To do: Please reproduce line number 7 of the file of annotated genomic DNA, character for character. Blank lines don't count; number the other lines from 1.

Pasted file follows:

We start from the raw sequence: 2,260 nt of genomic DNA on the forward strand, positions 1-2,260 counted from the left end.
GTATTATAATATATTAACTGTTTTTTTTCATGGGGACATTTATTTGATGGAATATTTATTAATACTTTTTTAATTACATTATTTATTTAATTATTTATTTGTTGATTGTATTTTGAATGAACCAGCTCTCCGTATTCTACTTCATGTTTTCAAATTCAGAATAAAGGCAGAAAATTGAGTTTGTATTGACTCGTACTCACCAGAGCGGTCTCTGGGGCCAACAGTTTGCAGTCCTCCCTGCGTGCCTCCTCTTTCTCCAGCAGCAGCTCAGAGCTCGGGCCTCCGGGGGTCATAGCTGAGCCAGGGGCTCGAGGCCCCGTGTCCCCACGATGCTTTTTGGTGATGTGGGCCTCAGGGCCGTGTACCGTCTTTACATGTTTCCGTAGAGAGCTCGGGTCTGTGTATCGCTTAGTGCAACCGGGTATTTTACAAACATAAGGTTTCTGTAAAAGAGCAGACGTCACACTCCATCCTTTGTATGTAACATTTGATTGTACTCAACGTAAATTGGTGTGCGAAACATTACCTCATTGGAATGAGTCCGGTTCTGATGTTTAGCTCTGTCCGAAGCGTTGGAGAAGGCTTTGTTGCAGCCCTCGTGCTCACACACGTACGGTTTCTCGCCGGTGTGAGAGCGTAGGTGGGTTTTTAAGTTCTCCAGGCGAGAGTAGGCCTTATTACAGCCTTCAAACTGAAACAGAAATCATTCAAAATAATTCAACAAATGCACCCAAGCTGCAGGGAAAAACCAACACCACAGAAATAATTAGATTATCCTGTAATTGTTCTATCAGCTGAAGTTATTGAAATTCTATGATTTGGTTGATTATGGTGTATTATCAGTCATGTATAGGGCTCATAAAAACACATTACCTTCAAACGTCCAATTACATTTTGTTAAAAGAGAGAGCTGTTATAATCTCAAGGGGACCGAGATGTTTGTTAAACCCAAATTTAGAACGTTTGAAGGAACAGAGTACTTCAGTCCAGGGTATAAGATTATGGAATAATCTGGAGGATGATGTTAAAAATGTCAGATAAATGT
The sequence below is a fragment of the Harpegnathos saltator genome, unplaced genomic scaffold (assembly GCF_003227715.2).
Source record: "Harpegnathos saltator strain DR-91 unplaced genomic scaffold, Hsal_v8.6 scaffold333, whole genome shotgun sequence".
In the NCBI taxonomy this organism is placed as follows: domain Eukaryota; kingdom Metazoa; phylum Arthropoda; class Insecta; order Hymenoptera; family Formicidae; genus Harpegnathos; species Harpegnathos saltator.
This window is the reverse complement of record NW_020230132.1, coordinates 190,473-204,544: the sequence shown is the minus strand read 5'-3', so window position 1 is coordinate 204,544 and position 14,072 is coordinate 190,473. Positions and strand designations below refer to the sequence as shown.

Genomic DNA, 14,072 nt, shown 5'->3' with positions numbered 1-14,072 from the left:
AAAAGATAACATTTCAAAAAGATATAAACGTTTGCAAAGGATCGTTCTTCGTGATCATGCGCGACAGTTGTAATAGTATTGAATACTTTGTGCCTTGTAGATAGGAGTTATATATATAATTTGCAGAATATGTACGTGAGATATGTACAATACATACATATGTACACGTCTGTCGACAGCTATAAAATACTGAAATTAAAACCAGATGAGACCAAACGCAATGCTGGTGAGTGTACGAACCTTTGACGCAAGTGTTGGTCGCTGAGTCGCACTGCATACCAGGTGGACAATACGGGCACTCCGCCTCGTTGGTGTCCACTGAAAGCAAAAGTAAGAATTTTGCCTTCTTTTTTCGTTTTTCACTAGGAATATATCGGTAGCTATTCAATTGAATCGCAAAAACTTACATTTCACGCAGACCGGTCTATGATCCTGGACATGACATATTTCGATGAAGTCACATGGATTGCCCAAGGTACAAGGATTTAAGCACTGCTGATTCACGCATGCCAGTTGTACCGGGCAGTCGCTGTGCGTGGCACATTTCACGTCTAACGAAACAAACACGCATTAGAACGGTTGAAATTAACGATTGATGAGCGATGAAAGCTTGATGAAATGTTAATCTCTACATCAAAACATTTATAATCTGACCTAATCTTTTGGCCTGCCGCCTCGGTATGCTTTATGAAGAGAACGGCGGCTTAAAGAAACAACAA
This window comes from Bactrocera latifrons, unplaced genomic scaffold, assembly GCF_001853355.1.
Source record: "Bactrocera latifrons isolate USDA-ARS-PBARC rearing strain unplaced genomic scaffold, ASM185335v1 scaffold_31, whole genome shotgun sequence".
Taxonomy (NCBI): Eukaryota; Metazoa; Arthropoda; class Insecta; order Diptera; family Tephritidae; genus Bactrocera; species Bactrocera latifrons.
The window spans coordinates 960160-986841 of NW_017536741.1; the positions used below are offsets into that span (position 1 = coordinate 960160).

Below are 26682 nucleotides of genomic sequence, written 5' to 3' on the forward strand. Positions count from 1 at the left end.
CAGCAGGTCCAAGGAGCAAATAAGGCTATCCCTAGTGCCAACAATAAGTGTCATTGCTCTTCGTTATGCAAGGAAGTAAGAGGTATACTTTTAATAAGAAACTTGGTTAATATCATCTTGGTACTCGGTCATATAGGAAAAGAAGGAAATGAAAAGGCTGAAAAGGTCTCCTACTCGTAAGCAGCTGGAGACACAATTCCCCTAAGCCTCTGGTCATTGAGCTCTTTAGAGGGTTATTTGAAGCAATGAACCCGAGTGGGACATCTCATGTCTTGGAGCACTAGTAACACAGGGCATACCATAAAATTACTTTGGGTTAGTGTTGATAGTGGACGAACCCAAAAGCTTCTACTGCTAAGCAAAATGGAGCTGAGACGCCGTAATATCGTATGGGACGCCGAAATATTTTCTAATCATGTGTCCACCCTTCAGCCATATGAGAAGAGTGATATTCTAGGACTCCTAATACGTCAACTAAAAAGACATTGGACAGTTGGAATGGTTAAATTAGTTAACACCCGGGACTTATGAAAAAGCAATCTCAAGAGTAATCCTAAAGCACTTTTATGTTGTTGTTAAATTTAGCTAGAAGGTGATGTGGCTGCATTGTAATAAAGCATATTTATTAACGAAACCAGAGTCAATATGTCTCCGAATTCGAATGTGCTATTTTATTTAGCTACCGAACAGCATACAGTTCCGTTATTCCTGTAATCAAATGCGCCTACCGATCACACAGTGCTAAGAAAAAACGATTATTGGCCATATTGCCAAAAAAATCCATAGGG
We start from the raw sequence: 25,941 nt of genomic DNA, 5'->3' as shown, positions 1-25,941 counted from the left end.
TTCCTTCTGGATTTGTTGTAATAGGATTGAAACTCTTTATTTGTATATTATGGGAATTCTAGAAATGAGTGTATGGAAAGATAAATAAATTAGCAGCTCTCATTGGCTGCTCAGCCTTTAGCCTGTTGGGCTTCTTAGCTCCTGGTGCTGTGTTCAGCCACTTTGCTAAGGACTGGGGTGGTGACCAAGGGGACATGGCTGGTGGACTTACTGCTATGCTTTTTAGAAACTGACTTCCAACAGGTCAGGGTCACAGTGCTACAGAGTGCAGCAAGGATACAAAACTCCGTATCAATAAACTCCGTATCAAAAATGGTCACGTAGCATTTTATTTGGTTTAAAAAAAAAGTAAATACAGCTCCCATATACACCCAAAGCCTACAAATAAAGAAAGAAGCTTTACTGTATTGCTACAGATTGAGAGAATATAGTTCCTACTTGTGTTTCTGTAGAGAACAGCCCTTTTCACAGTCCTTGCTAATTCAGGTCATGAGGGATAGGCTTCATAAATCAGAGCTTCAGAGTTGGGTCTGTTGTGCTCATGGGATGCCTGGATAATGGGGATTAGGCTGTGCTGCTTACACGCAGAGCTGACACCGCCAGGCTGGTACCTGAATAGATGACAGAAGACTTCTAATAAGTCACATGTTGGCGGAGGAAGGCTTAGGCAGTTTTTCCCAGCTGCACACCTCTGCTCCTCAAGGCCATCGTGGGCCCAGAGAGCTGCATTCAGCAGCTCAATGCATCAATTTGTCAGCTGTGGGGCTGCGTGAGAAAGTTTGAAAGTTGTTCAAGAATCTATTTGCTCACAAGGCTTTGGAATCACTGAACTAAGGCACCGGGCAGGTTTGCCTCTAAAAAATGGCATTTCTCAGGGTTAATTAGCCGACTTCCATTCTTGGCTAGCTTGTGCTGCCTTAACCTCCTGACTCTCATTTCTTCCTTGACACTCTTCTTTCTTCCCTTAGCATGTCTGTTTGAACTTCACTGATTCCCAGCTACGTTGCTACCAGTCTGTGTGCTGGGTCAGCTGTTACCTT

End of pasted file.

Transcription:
Genomic DNA, 14,072 nt, shown 5'->3' with positions numbered 1-14,072 from the left: